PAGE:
Agni-1 Trial

The Indian Army’s Strategic Forces Command (SFC) has successfully test-fired the indigenously built short-range Agni-1 missile from Wheeler’s Island, off the Odisha Coast.

Propelled by solid rocket propellant system, the nuclear capable surface-to-surface missile was tested for its full strike range of 700km and was carrying a total payload mass of 1,100kg.

SFC carried out the launch as part of a periodic training exercise to further consolidate operational readiness.

Sophisticated radars, telemetry observation stations, electro-optic instruments and naval ships tracked the trajectory of the missile until it hit the target area with pin-point accuracy.

The single-stage, road and rail-mobile Agni-1 features a specialised navigation system, which helps the missile to reach target with a high degree of accuracy and precision.

Agni-I is designed to bridge the gap between the indigenously built short-range Prithvi and medium-range Agni-II.

"The missile is capable of carrying both conventional and nuclear payloads at a speed of 2.5km/s."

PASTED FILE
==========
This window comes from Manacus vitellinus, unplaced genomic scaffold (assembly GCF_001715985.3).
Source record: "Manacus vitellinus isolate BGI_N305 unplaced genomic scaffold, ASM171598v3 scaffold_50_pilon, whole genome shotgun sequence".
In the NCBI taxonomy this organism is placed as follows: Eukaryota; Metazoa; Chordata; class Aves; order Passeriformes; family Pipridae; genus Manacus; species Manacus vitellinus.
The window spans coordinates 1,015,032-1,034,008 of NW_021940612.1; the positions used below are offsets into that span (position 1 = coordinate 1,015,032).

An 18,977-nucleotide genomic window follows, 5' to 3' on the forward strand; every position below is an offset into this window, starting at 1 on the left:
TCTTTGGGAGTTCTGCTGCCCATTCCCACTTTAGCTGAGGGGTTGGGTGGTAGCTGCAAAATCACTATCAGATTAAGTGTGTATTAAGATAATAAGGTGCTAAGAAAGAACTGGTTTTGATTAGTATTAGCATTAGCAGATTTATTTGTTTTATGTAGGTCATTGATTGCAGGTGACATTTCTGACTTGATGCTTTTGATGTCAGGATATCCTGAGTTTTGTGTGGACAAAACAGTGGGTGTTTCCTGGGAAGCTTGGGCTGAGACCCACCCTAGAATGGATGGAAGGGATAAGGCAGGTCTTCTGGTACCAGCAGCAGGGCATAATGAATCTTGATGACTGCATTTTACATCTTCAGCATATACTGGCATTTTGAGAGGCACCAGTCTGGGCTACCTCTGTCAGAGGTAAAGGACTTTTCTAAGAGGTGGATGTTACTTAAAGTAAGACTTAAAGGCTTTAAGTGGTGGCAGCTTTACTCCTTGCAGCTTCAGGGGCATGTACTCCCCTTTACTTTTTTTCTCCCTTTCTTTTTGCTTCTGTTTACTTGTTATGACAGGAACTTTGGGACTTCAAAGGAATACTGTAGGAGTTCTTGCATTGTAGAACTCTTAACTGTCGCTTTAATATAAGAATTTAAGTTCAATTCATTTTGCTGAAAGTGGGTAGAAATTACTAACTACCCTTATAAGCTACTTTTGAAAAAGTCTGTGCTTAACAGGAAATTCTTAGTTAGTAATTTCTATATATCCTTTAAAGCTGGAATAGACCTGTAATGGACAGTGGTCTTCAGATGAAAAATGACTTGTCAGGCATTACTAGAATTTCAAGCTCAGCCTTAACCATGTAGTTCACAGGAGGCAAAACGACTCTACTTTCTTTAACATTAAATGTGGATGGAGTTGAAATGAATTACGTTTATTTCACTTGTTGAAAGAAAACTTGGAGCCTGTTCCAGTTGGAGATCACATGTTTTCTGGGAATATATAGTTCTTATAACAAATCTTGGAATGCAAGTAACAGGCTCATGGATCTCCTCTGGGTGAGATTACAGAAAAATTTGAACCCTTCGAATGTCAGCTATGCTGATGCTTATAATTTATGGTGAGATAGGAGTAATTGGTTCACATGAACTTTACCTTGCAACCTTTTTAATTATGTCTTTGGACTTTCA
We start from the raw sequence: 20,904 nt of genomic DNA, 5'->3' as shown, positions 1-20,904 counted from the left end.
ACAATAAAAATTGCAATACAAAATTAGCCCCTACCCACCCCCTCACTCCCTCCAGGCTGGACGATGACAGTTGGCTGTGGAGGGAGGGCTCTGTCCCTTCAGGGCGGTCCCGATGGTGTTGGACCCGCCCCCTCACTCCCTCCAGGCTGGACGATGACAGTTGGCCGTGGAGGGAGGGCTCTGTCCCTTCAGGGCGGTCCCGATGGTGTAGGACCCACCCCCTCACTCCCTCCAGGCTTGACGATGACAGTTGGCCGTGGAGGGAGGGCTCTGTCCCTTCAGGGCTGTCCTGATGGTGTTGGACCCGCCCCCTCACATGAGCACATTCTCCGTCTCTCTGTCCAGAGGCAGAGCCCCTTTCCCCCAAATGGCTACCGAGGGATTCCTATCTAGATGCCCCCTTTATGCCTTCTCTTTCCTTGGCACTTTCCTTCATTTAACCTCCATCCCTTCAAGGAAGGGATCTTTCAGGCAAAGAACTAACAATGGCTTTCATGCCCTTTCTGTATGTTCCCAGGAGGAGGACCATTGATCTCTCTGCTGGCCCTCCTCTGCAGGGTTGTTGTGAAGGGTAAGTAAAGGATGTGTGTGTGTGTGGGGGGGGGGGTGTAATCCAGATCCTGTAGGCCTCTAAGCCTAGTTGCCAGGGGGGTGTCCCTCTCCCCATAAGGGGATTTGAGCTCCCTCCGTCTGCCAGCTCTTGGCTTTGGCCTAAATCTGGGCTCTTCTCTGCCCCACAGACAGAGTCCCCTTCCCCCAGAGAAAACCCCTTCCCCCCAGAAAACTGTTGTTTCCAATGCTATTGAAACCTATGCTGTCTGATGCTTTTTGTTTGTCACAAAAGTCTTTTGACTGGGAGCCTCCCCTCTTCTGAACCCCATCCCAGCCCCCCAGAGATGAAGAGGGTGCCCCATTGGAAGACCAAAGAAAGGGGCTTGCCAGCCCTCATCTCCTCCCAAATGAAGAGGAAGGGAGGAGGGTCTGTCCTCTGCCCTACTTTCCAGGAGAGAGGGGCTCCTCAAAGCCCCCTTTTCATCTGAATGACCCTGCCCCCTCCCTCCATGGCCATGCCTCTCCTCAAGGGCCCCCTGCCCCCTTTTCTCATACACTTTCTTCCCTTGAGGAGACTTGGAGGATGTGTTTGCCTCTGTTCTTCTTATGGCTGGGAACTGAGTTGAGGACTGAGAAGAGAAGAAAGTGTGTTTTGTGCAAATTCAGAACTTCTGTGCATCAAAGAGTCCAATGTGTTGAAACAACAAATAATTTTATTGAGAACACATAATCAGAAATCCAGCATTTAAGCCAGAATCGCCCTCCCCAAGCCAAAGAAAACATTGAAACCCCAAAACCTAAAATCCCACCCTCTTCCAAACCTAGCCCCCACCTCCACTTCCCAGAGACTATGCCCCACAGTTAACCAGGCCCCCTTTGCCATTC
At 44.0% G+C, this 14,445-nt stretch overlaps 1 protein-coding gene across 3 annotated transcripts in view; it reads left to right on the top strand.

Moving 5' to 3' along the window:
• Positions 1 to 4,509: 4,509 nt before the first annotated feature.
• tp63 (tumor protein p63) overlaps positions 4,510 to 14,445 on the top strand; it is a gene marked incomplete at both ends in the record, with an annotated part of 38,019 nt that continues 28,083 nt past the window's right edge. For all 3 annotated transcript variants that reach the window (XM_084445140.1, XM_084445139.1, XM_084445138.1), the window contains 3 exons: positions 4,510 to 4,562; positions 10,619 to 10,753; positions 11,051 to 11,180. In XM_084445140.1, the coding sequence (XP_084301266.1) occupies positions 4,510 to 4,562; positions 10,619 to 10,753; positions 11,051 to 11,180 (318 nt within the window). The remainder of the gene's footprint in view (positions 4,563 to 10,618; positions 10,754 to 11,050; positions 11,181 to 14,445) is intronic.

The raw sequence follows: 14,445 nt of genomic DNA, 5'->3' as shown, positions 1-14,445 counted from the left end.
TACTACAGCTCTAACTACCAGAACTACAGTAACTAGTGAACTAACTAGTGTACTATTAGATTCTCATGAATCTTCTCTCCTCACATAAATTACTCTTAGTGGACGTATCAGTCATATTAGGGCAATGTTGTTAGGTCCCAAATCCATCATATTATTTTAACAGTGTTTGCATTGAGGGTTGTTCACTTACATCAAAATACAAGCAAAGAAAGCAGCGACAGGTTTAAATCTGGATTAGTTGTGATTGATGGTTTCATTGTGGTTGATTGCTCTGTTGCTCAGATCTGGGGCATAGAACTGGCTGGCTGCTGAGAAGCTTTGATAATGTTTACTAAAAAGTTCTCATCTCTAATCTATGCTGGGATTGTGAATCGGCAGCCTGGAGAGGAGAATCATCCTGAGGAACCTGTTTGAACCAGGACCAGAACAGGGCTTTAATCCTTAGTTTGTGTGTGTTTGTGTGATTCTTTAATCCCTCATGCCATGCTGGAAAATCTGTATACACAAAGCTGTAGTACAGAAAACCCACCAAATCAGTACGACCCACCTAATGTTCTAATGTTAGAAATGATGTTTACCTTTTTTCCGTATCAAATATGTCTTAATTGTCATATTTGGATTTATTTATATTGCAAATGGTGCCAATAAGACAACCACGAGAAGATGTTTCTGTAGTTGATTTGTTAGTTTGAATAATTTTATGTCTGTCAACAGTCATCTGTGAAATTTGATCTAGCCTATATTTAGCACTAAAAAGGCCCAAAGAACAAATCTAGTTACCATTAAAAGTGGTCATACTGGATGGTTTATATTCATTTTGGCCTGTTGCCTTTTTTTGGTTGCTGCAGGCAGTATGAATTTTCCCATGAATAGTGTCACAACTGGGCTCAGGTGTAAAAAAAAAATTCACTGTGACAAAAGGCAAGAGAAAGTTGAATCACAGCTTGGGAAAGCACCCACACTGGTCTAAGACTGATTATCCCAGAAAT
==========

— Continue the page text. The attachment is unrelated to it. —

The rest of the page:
Powered by both solid and liquid propellants, the 15m-long missile weighs around 12t and is capable of carrying a combined conventional and nuclear payload of nearly one tonne.

The missile is capable of carrying both conventional and nuclear payloads at a speed of 2.5km/s.

The Agni-I was developed by the Defence Research and Development Organisation (DRDO) under the integrated guided missile development programme (IGMDP) in collaboration with Defence Research Development Laboratory and Research Centre Imarat, and integrated by Bharat Dynamics Limited (BDL).

In April, the Indian Army launched the last trial of the Agni-I missile from the same base.

Image: The Agni-I ballistic missile launching from a test range at Wheeler Island, Odisha Coast. Photo: courtesy of DRDO.